By Michael E. Brooks
“The nursing child shall play by the cobra’s hole, and the weaned child shall put his hand in the viper’s den. They shall not hurt nor destroy in all my holy mountain, for the earth shall be full of the knowledge of the Lord as the waters cover the sea” (Isaiah 11:8-9 NKJV).
I was standing by the garden at Khulna Bible College watching one of the workers pulling weeds. Suddenly he jumped up, ran for a stick, and came back to look closely among the plants. After a moment he struck in the weeds, then reached down and pulled out a dead snake.
Though I do not find it necessary to kill every snake I see, I am not the one working in weedy areas and exposing myself to potential danger. I let those who are in that situation make those decisions.
Given the almost universal fear of snakes and our understanding of the great danger of the cobras and vipers, Isaiah’s description of the peacefulness of God’s kingdom is especially vivid and startling. All of Chapter 11 is a beautiful prophecy of peace and prosperity which was to be established through the coming of “the Rod from the stem of Jesse” (verse 1), also called “a Branch.”
Isaiah reports a number of characteristics of the Rod. They include: (1). His delight is in the fear of the Lord (verse 3); (2). “with righteousness he shall judge the poor” (verse 4a); (3). “with the breath of his lips he shall slay the wicked” (verse 4b); (4). “Righteousness shall be the belt of his loins and faithfulness the belt of his waist” (verse 5).
In the kingdom which the Rod would establish, there would be universal peace. The wolf and lamb, leopard and goat, calf and lion would all dwell together in safety. A small child would lead them. What a wonderful description of harmony.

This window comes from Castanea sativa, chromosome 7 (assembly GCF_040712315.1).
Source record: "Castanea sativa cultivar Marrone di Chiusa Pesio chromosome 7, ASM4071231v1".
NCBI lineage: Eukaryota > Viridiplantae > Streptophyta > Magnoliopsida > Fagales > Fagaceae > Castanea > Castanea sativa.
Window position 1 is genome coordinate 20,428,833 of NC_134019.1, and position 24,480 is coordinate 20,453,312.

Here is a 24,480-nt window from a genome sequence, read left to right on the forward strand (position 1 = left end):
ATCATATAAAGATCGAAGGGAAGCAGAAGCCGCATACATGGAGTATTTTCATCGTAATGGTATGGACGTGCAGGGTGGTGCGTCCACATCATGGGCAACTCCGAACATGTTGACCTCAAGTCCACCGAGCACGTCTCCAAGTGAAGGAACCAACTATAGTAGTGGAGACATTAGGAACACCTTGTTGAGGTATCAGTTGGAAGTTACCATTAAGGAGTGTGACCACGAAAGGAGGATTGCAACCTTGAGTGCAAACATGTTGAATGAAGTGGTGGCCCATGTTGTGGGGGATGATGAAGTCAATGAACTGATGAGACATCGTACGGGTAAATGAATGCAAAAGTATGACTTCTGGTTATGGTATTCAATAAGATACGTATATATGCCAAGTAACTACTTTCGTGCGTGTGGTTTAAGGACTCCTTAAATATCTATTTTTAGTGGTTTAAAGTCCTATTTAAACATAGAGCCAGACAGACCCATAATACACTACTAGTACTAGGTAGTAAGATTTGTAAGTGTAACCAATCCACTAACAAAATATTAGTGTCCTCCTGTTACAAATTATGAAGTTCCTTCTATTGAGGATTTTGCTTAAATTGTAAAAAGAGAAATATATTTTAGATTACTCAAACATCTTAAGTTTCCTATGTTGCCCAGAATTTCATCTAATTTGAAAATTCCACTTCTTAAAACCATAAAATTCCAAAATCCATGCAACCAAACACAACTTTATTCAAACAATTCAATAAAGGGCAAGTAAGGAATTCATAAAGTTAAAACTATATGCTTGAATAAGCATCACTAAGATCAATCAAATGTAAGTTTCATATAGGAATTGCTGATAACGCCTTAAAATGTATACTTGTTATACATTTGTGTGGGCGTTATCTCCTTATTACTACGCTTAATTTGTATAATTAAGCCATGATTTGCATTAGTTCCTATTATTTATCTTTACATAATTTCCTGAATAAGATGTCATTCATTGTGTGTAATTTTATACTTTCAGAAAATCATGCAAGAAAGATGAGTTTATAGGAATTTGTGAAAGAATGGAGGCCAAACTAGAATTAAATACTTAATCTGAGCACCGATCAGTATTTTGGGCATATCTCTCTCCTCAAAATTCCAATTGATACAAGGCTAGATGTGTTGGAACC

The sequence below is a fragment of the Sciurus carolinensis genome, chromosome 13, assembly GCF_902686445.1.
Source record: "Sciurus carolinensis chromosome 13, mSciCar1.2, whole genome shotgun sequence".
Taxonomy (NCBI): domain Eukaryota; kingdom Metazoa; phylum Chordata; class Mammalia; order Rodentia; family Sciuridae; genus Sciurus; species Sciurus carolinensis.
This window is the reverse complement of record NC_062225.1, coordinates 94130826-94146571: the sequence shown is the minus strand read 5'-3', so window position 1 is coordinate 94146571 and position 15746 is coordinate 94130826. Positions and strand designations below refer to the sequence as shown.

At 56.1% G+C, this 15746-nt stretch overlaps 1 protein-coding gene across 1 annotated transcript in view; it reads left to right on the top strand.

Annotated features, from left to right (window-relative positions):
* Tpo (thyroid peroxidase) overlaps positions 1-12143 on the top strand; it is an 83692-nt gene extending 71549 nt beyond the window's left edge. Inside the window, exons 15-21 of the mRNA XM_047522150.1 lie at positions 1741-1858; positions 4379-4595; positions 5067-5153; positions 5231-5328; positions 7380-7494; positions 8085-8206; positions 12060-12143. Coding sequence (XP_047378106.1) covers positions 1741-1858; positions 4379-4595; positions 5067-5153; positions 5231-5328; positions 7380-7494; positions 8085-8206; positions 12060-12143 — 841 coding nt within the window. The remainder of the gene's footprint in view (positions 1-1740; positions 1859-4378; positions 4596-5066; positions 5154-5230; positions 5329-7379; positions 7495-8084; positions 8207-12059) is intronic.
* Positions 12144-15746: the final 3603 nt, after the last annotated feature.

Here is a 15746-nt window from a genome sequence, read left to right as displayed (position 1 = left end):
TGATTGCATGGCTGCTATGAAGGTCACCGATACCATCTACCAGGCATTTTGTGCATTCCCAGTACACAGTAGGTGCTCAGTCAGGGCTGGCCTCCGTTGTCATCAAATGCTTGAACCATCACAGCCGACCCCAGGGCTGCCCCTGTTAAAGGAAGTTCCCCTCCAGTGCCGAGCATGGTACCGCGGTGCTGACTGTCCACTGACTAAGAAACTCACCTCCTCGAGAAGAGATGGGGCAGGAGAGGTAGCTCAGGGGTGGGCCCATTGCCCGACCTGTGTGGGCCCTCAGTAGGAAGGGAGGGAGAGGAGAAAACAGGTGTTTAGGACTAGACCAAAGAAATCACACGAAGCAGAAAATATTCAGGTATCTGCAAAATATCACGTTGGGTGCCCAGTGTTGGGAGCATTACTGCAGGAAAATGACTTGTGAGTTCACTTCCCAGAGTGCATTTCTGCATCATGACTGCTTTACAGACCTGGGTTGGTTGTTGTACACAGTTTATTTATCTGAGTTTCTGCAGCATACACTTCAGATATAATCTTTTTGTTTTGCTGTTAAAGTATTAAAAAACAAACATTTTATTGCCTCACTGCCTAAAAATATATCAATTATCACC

When we read Isaiah 11, it is natural and correct to apply this description to the eternal home of the righteous — to heaven — where “God will wipe away every tear from their eyes; there shall be no more death, nor sorrow, nor crying. There shall be no more pain, for the former things have passed away” (Revelation 21:4).
But is this the only application of Isaiah’s prophecy?
Note these things also included in the message of chapter 11.
(1). The Rod of Jesse “will come forth . . . and the Spirit of the Lord shall rest upon him” (verse 1, 2, compare Matthew 3:16; John 1:32).
(2). “With righteousness he shall judge the poor” (verse 4, compare Luke 4:16-21);
(3). “And in that day there shall be a Root of Jesse who shall stand as a banner to the people; for the Gentiles shall seek him and his resting place shall be glorious” (verse 10, compare Acts 17:27).
(4). “It shall come to pass in that day that the Lord shall set his hand again the second time to recover the remnant of his people who are left” (verse 11, compare Matthew 28:18-20; Mark 16:15-16).
It seems clear that Isaiah is prophesying the coming of Jesus and the establishment of His kingdom, the Church. That kingdom would ultimately receive eternal glorification and a translation into heaven (Revelation 21:1ff), but would first have an earthly existence.
We miss the point when we assume that the perfect peace described in verses 6-9 applies only to eternity. Though it may never be achieved totally on this earth, it remains the ideal goal of Christian unity and harmony.
We must strive for an environment within the Church where each Christian feels safe and comfortable with all other Christians. One where the small child can play where he wills, in perfect safety. One where people of different and opposing natures (Jew and Gentile, master and slave, etc.), can trust and love one another.
It is this environment which Paul envisions in his command to owe no one anything but love (Romans 13:8). “Love does no harm to a neighbor; therefore love is the fulfillment of the law” (Romans 13:10). Jesus came to establish a kingdom of love. If the church is such a kingdom it is also a place of great safety and peace. This is our constant goal.
By Michael E. Brooks